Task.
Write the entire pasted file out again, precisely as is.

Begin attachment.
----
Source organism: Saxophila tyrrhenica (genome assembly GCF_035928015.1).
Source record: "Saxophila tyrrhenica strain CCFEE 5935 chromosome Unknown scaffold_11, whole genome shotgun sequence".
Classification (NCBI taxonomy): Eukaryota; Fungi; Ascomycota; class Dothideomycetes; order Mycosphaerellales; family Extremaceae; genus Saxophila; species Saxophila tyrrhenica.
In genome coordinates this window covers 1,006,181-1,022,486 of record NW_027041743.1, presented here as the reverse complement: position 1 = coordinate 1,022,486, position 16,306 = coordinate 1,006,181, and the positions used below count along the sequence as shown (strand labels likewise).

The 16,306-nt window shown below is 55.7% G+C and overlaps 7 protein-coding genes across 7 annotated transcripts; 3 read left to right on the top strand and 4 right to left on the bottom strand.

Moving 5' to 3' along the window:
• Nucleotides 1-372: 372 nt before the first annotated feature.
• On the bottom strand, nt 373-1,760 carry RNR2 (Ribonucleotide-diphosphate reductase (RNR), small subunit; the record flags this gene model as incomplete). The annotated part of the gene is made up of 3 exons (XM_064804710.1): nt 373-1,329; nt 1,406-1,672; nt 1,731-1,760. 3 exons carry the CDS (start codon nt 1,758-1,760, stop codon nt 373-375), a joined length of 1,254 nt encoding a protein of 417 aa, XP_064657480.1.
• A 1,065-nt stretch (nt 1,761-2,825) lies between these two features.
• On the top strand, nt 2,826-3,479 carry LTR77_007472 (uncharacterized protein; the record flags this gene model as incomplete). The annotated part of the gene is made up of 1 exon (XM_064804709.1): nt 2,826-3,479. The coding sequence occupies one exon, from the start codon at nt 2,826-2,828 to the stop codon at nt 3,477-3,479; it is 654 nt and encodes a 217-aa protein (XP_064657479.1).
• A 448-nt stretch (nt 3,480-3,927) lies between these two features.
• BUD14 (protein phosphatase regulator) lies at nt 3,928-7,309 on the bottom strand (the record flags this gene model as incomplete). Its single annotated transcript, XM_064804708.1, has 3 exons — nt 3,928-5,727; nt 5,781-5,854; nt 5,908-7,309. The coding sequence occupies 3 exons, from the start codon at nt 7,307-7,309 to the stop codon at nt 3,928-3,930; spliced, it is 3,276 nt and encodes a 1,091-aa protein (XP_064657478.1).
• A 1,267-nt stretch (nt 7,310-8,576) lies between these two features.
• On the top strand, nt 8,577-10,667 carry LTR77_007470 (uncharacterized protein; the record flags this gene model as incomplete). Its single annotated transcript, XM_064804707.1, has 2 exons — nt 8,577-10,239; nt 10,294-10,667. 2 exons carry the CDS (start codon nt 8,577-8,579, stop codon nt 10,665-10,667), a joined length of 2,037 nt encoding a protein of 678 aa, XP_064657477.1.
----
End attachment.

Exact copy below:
Source organism: Saxophila tyrrhenica (genome assembly GCF_035928015.1).
Source record: "Saxophila tyrrhenica strain CCFEE 5935 chromosome Unknown scaffold_11, whole genome shotgun sequence".
Classification (NCBI taxonomy): Eukaryota; Fungi; Ascomycota; class Dothideomycetes; order Mycosphaerellales; family Extremaceae; genus Saxophila; species Saxophila tyrrhenica.
In genome coordinates this window covers 1,006,181-1,022,486 of record NW_027041743.1, presented here as the reverse complement: position 1 = coordinate 1,022,486, position 16,306 = coordinate 1,006,181, and the positions used below count along the sequence as shown (strand labels likewise).

The 16,306-nt window shown below is 55.7% G+C and overlaps 7 protein-coding genes across 7 annotated transcripts; 3 read left to right on the top strand and 4 right to left on the bottom strand.

Moving 5' to 3' along the window:
• Nucleotides 1-372: 372 nt before the first annotated feature.
• On the bottom strand, nt 373-1,760 carry RNR2 (Ribonucleotide-diphosphate reductase (RNR), small subunit; the record flags this gene model as incomplete). The annotated part of the gene is made up of 3 exons (XM_064804710.1): nt 373-1,329; nt 1,406-1,672; nt 1,731-1,760. 3 exons carry the CDS (start codon nt 1,758-1,760, stop codon nt 373-375), a joined length of 1,254 nt encoding a protein of 417 aa, XP_064657480.1.
• A 1,065-nt stretch (nt 1,761-2,825) lies between these two features.
• On the top strand, nt 2,826-3,479 carry LTR77_007472 (uncharacterized protein; the record flags this gene model as incomplete). The annotated part of the gene is made up of 1 exon (XM_064804709.1): nt 2,826-3,479. The coding sequence occupies one exon, from the start codon at nt 2,826-2,828 to the stop codon at nt 3,477-3,479; it is 654 nt and encodes a 217-aa protein (XP_064657479.1).
• A 448-nt stretch (nt 3,480-3,927) lies between these two features.
• BUD14 (protein phosphatase regulator) lies at nt 3,928-7,309 on the bottom strand (the record flags this gene model as incomplete). Its single annotated transcript, XM_064804708.1, has 3 exons — nt 3,928-5,727; nt 5,781-5,854; nt 5,908-7,309. The coding sequence occupies 3 exons, from the start codon at nt 7,307-7,309 to the stop codon at nt 3,928-3,930; spliced, it is 3,276 nt and encodes a 1,091-aa protein (XP_064657478.1).
• A 1,267-nt stretch (nt 7,310-8,576) lies between these two features.
• On the top strand, nt 8,577-10,667 carry LTR77_007470 (uncharacterized protein; the record flags this gene model as incomplete). Its single annotated transcript, XM_064804707.1, has 2 exons — nt 8,577-10,239; nt 10,294-10,667. 2 exons carry the CDS (start codon nt 8,577-8,579, stop codon nt 10,665-10,667), a joined length of 2,037 nt encoding a protein of 678 aa, XP_064657477.1.